Charlemagne Palestine by Sabine Matthes, 1997
A composer-performer originally trained to be a cantor, Charlemagne Palestine is best known for his intensely performed piano works, in which he uses emblematic objects including teddy bears and scarves, as what he terms “symbols of identification”. Tonight, as part of Ten Years Alive on the Infinite Plain, Palestine gives his first-ever performance in his hometown of Brooklyn on solo piano, joined by composer and improvisor Joe McPhee– a watershed player of the creative jazz scene– and the poet Steve Dalachinsky, who has long occupied a unique role in the jazz firmament.
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Ten Years Alive on the Infinite Plain– a two-month festival celebrating ISSUE Project Room's 10th anniversary– revisits seminal past projects and initiates new relationships with over 60 artists working across disciplines of sound, dance, performance, and literature. Presented as a series of 24 evenings of provocative double billings, Ten Years Alive blurs the boundaries between divergent disciplines and practices and celebrating the vibrancy of the Brooklyn experimental arts community.
Charlemagne Palestine is an American composer, performer, and visual artist. Palestine has studied at New York University, Columbia University, Mannes College of Music, and the California Institute of the Arts. A contemporary of Philip Glass, Terry Riley, Phill Niblock, and Steve Reich, Palestine wrote intense, ritualistic music in the 1970s, intended by the composer to rub against Western audiences’ expectations of what is beautiful and meaningful in music. A composer-performer originally trained to be a cantor, he always performed his own works as soloist. His earliest works were compositions for carillon and electronic drones, and he is perhaps best known for his intensely performed piano works. Palestine's performance style is ritualistic: he generally surrounds himself and his piano with stuffed animals, smokes large numbers of kretek, and drinks cognac.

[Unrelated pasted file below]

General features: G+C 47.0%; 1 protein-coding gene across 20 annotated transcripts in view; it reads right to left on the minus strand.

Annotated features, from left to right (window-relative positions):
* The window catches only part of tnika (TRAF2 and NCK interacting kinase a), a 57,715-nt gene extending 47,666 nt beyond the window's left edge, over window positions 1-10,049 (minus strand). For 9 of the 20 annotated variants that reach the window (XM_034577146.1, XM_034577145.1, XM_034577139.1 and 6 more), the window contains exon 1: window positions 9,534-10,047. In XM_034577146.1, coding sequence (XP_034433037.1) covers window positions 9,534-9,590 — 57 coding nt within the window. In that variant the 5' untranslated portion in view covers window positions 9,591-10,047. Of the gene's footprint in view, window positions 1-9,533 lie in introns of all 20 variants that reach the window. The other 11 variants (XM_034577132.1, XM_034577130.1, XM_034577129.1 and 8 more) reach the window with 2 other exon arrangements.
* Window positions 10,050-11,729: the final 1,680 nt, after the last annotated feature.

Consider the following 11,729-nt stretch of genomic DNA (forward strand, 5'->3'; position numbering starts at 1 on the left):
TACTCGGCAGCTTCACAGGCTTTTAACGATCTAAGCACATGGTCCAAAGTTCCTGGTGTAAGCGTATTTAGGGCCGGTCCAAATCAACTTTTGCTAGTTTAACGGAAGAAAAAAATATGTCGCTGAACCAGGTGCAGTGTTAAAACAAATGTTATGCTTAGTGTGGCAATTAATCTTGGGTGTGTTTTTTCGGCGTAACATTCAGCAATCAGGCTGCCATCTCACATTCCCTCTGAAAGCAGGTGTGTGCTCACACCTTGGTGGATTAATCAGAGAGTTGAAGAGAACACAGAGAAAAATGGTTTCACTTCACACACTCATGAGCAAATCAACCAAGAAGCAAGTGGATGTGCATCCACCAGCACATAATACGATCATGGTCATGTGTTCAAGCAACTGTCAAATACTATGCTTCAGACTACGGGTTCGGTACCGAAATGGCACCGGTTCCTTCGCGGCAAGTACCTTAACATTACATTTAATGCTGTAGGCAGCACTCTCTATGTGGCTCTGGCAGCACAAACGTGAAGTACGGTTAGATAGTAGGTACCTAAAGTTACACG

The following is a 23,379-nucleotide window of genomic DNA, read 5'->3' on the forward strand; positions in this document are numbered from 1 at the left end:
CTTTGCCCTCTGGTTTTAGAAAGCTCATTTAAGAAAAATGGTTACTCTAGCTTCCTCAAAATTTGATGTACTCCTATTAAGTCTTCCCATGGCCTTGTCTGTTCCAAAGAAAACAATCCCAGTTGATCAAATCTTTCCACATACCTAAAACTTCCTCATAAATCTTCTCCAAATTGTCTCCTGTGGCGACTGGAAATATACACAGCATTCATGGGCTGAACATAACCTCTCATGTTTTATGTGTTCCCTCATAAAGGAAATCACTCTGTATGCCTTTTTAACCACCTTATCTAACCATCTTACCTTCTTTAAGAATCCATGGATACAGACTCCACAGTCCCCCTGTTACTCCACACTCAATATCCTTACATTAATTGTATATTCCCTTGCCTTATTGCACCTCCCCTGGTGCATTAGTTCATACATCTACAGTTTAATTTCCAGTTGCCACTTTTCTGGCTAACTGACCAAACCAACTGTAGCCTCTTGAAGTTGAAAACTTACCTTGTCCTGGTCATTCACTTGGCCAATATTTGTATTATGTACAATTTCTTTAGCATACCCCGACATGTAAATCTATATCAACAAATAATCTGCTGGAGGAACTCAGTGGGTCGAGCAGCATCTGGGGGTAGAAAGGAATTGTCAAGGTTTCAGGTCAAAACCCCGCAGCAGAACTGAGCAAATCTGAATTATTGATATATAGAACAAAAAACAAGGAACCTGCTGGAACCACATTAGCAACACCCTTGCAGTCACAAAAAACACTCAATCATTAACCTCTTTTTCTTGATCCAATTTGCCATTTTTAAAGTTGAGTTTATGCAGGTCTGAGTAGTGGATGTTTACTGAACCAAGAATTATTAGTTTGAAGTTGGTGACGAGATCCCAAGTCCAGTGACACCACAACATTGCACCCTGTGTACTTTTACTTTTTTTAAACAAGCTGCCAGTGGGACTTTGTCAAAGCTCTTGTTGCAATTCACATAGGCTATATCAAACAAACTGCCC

Since his emergence on the creative jazz and new music scene in the late ‘60s and early ‘70s, Joe McPhee has been a deeply emotional composer, improviser, and multi-instrumentalist, as well as a thoughtful conceptualist and theoretician. Born on November 3, 1939, in Miami, FL, McPhee first began playing the trumpet at age eight. McPhee continued on that instrument through high school and then in a U.S. Army band stationed in Germany; during his Army stint, he was first introduced to traditional jazz. Clifford Thornton’s Freedom and Unity, recorded in 1967 and released in 1969 on the Third World label, is the first recording on which McPhee appears. In 1968, he began playing the saxophone and since then has investigated a wide range of instruments (including pocket trumpet, clarinet, valve trombone, and piano), with active involvement in both acoustic and electronic music.
Poet Steve Dalachinsky occupies a unique place in the jazz firmament. Actually, he occupies several places: he writes poetry inspired by jazz, he performs and records with jazz musicians and he has supplied liner notes for numerous artists including multi-instrumentalist Anthony Braxton, drummer Rashied Ali and pianist Matthew Shipp. Dalachinsky is an avid supporter of the music, one of those people who needs jazz like they need air. In fact, if you go hear avant-garde music in New York City and see someone writing intently in a corner, it's probably Dalachinsky. He published almost 20 books of poetry and collage, and he won the 2007 PEN Oakland National Book Award for his book The Final Nite & Other Poems: Complete Notes from a Charles Gayle Notebook 1987-2006 (Ugly Duckling Press, 2006).